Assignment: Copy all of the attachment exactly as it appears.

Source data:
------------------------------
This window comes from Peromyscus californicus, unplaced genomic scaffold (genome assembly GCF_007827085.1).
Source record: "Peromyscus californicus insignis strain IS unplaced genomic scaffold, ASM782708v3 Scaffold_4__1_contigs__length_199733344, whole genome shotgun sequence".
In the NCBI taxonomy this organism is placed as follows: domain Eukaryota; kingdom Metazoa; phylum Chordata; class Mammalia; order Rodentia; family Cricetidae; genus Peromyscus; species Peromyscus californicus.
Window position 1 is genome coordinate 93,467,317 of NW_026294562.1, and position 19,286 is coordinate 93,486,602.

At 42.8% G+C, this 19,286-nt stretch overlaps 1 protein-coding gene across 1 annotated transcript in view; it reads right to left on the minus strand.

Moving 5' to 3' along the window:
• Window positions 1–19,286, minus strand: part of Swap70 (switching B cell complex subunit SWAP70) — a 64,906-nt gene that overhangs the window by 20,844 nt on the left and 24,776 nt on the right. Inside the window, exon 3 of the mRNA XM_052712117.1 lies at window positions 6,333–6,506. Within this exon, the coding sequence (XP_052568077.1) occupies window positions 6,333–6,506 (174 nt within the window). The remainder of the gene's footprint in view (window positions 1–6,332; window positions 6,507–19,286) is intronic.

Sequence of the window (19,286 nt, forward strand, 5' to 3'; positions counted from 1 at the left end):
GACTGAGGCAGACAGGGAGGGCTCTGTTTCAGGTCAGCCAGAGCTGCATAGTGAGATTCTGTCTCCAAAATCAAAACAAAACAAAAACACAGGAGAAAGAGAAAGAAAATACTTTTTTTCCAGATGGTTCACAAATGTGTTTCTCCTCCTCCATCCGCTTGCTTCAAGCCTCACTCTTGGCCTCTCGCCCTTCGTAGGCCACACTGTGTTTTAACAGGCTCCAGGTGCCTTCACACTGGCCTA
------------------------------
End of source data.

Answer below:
This window comes from Peromyscus californicus, unplaced genomic scaffold (genome assembly GCF_007827085.1).
Source record: "Peromyscus californicus insignis strain IS unplaced genomic scaffold, ASM782708v3 Scaffold_4__1_contigs__length_199733344, whole genome shotgun sequence".
In the NCBI taxonomy this organism is placed as follows: domain Eukaryota; kingdom Metazoa; phylum Chordata; class Mammalia; order Rodentia; family Cricetidae; genus Peromyscus; species Peromyscus californicus.
Window position 1 is genome coordinate 93,467,317 of NW_026294562.1, and position 19,286 is coordinate 93,486,602.

At 42.8% G+C, this 19,286-nt stretch overlaps 1 protein-coding gene across 1 annotated transcript in view; it reads right to left on the minus strand.

Moving 5' to 3' along the window:
• Window positions 1–19,286, minus strand: part of Swap70 (switching B cell complex subunit SWAP70) — a 64,906-nt gene that overhangs the window by 20,844 nt on the left and 24,776 nt on the right. Inside the window, exon 3 of the mRNA XM_052712117.1 lies at window positions 6,333–6,506. Within this exon, the coding sequence (XP_052568077.1) occupies window positions 6,333–6,506 (174 nt within the window). The remainder of the gene's footprint in view (window positions 1–6,332; window positions 6,507–19,286) is intronic.

Sequence of the window (19,286 nt, forward strand, 5' to 3'; positions counted from 1 at the left end):
GACTGAGGCAGACAGGGAGGGCTCTGTTTCAGGTCAGCCAGAGCTGCATAGTGAGATTCTGTCTCCAAAATCAAAACAAAACAAAAACACAGGAGAAAGAGAAAGAAAATACTTTTTTTCCAGATGGTTCACAAATGTGTTTCTCCTCCTCCATCCGCTTGCTTCAAGCCTCACTCTTGGCCTCTCGCCCTTCGTAGGCCACACTGTGTTTTAACAGGCTCCAGGTGCCTTCACACTGGCCTA